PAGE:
15 Of the worst passwords we all create and what they say about you

Updated May 01, 2018

If you want to truly despair at the state of humanity in the 21st century, you only need to read through a list of some of the most common passwords. In a world where your bank details are scattered across the corners of the Internet with little other than your email address and a short string of characters for protection, it seems extremely reasonable to take care over what those characters are. But people don’t. 14 percent of internet users have a password from the ten most commonly used ones, and almost 80 percent have one from the 500 most common. If we treated home security as carelessly as online security, we not only wouldn’t lock our doors, we’d leave them wide open and pile as many precious and prized possessions as possible in the hallway. As well as stirring a deep despair, these passwords also offer a terrifying look into the inner workings of the mind of their creators, perfectly capturing that moment when we look deep into our minds for something memorable, but not mind-bogglingly moronic...

\#1 – Password

This is a classic, and seems too obvious to even mock until you learn that 4.7 percent of people use it. If you see a box asking for a password and all you do is copy down the word password, you need to take serious stock of your life. You should be happy that you’ve successfully understood what was being asked of you, but this is the online equivalent of leaving your front door key under the welcome mat in front of your house. You probably do that as well, don’t you?

\#2 – 123456...

123456 is the most common variant, but some count a little further, up to 8 or 9. The up-to-6 version actually overtook “password” as the most common password in 2013, and arguably conveys an equivalent level of blockheaded idiocy. You can count, yes, but this isn’t the place to demonstrate that skill. The only explanation is that you don’t trust your ability to remember anything, and probably have a long list of reminder notes in your phone that you always forget to check, an annotated calendar (with day-to-day appointments and events filled in, not just birthdays) and any complicated numbers (work logins and alarm codes, for example) written down somewhere on your person.

\#3 – qwerty

This is like 123456 but with letters – the top line of the keyboard written with one lazy stroke of the finger. The only problem is that this is also how the particular keyboard layout is identified (and it’s in the dictionary), so isn’t exactly a challenging one to guess. If this is your password, you have a complete lack of faith in your own memory and a lax attitude to online security, but take some pleasure in the simplicity of your approach. You’re slightly cheeky, but hardly the most imaginative person in the world.

\#4 – let me in

If you were trying to break into somebody’s online account, but were getting a little frustrated, this seems like the sort of thing you’d type in exasperated resignation. But in reality, this is in the top 20 most common passwords we use. That must mean there are a lot of people who long for a more simplistic relationship with computers, one where we bark orders without having to come up with anything resembling an actual password. Faced with a request for a password, these are the people who want to yell “Let me in, dammit!” while shaking the monitor rather than type out eight characters or so.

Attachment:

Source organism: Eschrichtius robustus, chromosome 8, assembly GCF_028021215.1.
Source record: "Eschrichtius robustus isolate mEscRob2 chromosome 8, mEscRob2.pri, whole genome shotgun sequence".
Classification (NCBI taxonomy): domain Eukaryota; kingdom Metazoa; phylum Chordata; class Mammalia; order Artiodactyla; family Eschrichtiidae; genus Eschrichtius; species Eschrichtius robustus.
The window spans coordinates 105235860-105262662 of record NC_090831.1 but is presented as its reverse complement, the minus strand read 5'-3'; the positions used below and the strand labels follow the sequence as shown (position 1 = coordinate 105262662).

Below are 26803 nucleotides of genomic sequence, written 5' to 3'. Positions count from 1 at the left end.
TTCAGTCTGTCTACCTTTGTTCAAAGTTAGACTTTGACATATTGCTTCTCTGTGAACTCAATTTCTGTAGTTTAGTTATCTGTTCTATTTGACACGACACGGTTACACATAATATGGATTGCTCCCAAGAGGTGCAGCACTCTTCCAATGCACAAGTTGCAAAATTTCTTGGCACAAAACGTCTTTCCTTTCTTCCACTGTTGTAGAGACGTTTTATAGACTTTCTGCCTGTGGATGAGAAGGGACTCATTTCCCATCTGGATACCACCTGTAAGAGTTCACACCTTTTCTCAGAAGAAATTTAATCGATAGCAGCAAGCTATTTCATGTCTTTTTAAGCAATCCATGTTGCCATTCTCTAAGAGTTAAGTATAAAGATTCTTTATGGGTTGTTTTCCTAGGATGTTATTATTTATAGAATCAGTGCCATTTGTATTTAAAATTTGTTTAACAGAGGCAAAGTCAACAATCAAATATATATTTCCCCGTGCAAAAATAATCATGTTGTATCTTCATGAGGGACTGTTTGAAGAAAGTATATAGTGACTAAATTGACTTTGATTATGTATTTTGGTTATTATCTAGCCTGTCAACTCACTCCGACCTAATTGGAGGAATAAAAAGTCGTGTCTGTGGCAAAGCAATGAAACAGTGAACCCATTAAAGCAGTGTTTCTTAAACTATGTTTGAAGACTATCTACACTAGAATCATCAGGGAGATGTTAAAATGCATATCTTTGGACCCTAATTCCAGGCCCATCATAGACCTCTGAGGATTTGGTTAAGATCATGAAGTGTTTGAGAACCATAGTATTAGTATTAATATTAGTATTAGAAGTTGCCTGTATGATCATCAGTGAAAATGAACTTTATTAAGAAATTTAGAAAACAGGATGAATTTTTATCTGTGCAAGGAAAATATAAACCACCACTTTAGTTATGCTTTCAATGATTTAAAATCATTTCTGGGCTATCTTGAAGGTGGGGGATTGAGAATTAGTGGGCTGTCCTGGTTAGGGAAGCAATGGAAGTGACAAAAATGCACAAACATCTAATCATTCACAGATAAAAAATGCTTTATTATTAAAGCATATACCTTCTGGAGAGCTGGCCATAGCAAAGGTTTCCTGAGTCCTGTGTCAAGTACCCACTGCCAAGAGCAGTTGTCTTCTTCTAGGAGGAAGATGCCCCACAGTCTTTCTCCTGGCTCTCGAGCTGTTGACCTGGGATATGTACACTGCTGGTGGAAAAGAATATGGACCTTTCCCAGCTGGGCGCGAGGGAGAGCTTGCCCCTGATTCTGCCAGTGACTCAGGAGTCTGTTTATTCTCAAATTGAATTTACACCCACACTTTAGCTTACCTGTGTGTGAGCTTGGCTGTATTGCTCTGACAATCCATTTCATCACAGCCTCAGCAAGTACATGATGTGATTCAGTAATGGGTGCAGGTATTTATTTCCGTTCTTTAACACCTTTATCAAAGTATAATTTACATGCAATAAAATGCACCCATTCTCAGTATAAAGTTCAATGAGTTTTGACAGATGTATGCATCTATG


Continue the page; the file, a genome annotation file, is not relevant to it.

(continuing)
\#5 – trustno1

Someone who uses “trustno1” as a password is a unique combination of paranoid and careless. Whilst the message behind the password is probably a wise approach with online security, the fact that this is in the 25 most common passwords kind of nullifies the sentiment. “I trust no-one, yet I’m quite happy to guess a password you could find out by spending five minutes Googling common passwords.” It’s the sort of person who’d wear a tin foil hat to prevent people reading his thoughts but simultaneously operate a tell-all blog about his day to day life.

\#6 – [insert site name here]

Much of the common passwords information comes from the hackers who seized 38 million Adobe users’ passwords, so it’s hardly surprising that “adobe123” is among them. Perhaps it’s the simplest method to have a unique but impossible to forget password for every site you use, suggesting a person with the same general lack of memory (or confidence in it) as the “password” and “123456” crowd, but with a little more common sense. OK, just a teeny tiny bit more common sense...

\#7 – football

This is a password written by somebody with one dominant hobby. It’s draped in a manly, competitive air but pursued with the level of intensity you’d associate with an absolute uber-nerd arguing about the scientific inaccuracies in the Marvel universe. If you’re using “football” as your password, your main interest clouds your mind so much that you can’t even think of an alternative that might not be so mind-numbingly obvious. “Right, everyone knows I love football, so how could I keep people from accessing my accounts? Make my password “crochet”? No! I’ll just make the name of my primary interest my password! It’s impenetrable!”